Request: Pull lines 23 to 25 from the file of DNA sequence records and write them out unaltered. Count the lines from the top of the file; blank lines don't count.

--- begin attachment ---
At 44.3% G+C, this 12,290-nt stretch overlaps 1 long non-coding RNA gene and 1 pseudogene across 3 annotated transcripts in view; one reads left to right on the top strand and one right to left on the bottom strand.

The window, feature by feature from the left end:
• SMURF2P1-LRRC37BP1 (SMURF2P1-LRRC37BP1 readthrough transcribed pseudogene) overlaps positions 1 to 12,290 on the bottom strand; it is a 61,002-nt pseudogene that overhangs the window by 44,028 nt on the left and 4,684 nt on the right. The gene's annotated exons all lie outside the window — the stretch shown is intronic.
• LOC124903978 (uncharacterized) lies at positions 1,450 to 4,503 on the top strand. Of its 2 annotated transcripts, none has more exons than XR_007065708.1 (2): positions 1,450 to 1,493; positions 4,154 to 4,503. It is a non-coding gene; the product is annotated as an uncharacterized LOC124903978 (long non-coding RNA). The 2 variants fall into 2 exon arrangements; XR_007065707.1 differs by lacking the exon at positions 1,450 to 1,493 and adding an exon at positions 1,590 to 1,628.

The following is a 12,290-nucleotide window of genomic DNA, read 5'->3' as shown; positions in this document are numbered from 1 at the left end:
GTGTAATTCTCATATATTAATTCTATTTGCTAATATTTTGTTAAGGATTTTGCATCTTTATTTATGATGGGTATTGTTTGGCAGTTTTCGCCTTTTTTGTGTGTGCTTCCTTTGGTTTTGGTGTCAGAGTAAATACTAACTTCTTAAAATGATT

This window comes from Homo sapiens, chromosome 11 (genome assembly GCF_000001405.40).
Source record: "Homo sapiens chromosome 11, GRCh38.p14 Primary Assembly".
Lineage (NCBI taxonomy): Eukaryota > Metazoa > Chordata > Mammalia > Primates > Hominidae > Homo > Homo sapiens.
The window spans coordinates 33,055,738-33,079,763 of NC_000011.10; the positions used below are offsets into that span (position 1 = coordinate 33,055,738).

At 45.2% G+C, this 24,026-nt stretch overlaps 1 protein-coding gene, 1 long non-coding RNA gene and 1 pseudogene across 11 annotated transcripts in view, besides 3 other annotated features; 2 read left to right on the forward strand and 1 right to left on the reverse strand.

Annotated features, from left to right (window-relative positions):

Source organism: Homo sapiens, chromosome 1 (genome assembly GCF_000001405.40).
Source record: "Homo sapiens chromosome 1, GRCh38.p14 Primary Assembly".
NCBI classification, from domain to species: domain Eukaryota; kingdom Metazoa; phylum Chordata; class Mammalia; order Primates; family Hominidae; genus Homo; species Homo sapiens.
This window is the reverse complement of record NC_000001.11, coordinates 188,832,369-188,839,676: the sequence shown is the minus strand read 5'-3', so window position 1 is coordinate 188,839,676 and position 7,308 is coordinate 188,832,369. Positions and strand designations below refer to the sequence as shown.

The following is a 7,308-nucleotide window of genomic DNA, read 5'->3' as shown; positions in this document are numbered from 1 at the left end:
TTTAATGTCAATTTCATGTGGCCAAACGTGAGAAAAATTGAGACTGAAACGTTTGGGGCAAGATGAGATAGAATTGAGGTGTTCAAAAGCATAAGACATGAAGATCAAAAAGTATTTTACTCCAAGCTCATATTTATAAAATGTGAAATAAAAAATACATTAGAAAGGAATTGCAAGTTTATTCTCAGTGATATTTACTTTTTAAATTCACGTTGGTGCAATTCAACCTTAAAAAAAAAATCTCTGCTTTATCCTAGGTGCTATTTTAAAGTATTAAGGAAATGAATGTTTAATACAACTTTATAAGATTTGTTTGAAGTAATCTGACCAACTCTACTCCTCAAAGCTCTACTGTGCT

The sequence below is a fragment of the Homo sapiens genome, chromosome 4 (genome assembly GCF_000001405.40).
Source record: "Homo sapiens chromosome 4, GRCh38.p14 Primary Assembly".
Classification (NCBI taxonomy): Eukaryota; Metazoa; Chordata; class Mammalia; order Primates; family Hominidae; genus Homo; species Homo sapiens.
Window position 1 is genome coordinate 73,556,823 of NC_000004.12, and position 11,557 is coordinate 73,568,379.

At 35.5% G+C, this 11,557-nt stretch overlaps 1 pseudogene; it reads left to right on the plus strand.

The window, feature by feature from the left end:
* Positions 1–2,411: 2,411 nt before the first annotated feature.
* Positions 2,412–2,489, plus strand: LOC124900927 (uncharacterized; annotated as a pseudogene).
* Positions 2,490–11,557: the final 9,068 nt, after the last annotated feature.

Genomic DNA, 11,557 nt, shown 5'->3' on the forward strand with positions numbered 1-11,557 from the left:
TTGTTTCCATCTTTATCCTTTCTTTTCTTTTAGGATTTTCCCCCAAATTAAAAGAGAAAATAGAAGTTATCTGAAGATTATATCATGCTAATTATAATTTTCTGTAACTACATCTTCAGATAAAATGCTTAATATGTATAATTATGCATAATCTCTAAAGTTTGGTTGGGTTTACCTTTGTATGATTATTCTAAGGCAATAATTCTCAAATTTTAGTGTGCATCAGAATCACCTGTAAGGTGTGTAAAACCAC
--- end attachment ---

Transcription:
At 35.5% G+C, this 11,557-nt stretch overlaps 1 pseudogene; it reads left to right on the plus strand.

The window, feature by feature from the left end:
* Positions 1–2,411: 2,411 nt before the first annotated feature.